Williams, Kenneth (1926-1988)
Plaque erected in 2014 by English Heritage at Farley Court, Allsop Place, Marylebone, London NW1 5LG, City of Westminster
Actor and Comedian
KENNETH WILLIAMS 1926-1988 Comic Actor lived here in Flat 62 1963-1970
King of the Carry On
Born on 22 February 1926 in Islington, Williams was the only son of a hairdresser, Charlie, and his wife, Louie. By the age of nine, he was already showing a theatrical flair and a comic talent for mimicry. His theatrical apprenticeship began during his national service and on demobilisation – after a brief period working at Stanford’s, the map-makers – he decided to pursue life as an actor, entering repertory work with serious ambitions.
His first big break was in 1950 when he was invited to join the highly talented Welsh Company at Swansea’s Grand Theatre. There he was understudy to Richard Burton – who considered him an outstanding and versatile talent – and gave a notable performance as the Dauphin in George Bernard Shaw’s Saint Joan, a role he would reprise to great acclaim at the Arts Theatre, London. This part opened the way to joining the cast of the BBC radio series ‘Hancock's Half Hour’, through which Williams gained national fame as an animated and hilarious comic character with huge vocal range, known especially for the catch phrase ‘Stop messin’ about!’.
The 1950s also saw him first appear in the Carry On series. Starting with Carry On Sergeant, he was to become indelibly identified with these immensely popular farces, appearing in 24 in total. In his diaries, Williams would almost invariably dismiss the scripts as rubbish but they provided the roles and one-liners for which he is most widely remembered. On stage, in the early 1960s he appeared with Sheila Hancock in One Over the Eight by Peter Cook, and with Maggie Smith in the Peter Schaffer double-bill The Public Ear and The Public Eye.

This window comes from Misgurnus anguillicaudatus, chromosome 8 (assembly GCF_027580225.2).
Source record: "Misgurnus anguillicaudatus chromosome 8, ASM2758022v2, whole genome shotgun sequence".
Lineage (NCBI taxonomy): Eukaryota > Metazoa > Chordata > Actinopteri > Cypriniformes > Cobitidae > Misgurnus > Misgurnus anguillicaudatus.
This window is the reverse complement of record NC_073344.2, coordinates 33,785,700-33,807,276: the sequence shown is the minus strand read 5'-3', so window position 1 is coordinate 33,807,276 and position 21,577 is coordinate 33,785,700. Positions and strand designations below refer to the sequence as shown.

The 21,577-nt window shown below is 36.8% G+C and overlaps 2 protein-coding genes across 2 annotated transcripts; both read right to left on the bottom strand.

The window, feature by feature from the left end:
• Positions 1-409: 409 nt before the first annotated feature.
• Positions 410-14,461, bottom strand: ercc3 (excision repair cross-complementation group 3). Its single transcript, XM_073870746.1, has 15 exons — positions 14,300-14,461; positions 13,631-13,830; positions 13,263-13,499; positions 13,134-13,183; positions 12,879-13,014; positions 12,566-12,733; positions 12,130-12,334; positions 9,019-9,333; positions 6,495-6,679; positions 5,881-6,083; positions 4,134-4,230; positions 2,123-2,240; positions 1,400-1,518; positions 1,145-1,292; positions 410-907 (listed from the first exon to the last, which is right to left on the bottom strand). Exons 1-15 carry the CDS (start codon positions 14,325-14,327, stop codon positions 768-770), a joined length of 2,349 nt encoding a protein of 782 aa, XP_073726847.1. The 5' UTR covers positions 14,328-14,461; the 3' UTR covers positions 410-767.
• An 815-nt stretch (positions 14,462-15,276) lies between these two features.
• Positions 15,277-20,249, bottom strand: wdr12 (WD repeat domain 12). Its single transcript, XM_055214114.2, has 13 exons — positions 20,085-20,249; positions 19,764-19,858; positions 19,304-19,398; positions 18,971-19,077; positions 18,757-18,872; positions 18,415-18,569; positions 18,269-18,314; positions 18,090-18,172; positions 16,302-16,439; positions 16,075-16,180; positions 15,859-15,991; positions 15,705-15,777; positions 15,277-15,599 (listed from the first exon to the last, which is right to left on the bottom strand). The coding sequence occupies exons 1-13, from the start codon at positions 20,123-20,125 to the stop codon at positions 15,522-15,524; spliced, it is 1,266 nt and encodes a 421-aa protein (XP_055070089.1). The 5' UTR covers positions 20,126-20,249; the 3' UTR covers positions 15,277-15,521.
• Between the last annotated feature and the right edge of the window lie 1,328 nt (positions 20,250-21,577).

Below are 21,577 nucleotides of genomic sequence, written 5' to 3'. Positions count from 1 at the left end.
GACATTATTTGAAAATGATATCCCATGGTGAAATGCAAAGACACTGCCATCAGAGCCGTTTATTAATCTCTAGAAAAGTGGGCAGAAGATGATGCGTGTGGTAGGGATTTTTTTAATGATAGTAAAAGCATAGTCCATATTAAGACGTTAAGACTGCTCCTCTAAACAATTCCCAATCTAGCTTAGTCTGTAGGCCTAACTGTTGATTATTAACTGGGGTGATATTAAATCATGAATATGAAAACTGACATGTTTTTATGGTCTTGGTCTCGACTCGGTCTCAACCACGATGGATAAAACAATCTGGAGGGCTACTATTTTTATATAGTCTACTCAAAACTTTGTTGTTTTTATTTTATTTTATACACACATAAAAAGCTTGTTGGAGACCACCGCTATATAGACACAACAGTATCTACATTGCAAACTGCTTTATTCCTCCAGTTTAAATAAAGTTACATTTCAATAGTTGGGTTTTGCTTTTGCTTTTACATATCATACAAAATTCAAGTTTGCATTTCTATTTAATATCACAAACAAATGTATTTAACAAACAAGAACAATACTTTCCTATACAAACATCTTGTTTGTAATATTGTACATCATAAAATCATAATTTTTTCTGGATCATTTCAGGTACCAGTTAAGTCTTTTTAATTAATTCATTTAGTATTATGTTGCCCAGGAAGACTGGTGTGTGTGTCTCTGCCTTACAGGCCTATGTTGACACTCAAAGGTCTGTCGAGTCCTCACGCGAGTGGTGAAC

By the mid-1970s, Williams had developed a reputation as one of the ablest chat-show raconteurs and his repertoire also included after-dinner speaking, lucrative voiceovers for advertisements, television quizzes, and children’s shows, all of which he regarded as lightweight fodder. Far more gratifying to him was his work directing Loot at the Lyric Theatre in Hammersmith and Entertaining Mr Sloane. He focused, too, on writing – producing works including Acid Drops, Back Drops and Just Williams: an Autobiography.
From early 1986 he suffered severe health problems as a result of an ulcer and back pain; money too was a perennial concern. All this, and the decline of his aged mother, sent him into a depression. While awaiting surgery, Williams took an overdose of barbiturates and died in the early hours of 15 April 1988.
Kenneth Williams was an actor whose gregarious, quick-witted and hilarious persona made his career and fame while simultaneously curtailing his real ambitions for serious recognition. Despite a reputation as a difficult colleague, he won the respect and admiration of many of his peers for his talents and the nation's affection for his ability to create laughter. Today, his gift for comedy lives on in film, in recordings and in print.
On what would have been his 88th birthday, 22 February 2014, Williams was commemorated with a blue plaque on the London apartment block where he lived during the heyday of the Carry On era. He lived in Flat 62 on the ninth and top floor of Farley Court, a 1929 apartment block located between Madame Tussauds and Baker Street station, between 1963 and 1970. During this time, he starred in such Carry On films as Carry on Cleo, Carry on up the Khyber and Carry on Camping. Williams would have returned from the Pinewood studios to his flat having delivered such classic one-liners as ‘Ooh Matron!’ and ‘Infamy! Infamy! They've all got it in for me!’
On moving into Farley Court, Williams was ‘elated’, writing in his diary, ‘My bedroom looks out over Regent’s Park. The trees are turning now and the sight is beautiful. I can see all the traffic twinkling down the Marylebone Rd … It’s all so marvellous, I could cry.’ But later, in a more misanthropic mood, Williams wrote of looking down upon ‘the nits crowding round outside the waxworks. How I loathe them and Madame Tussaud.’
While living at Farley Court, Williams was a major contributor to the BBC radio comedy programme Round the Horne with Kenneth Horne, while in 1968 he first appeared as a panellist on the BBC radio panel game Just a Minute – he would continue to be an irrepressible star of the programme until his death in 1988. His Farley Court years also saw him develop his television career as the host of International Cabaret and appear in the first stage production of Joe Orton’s Loot in 1965.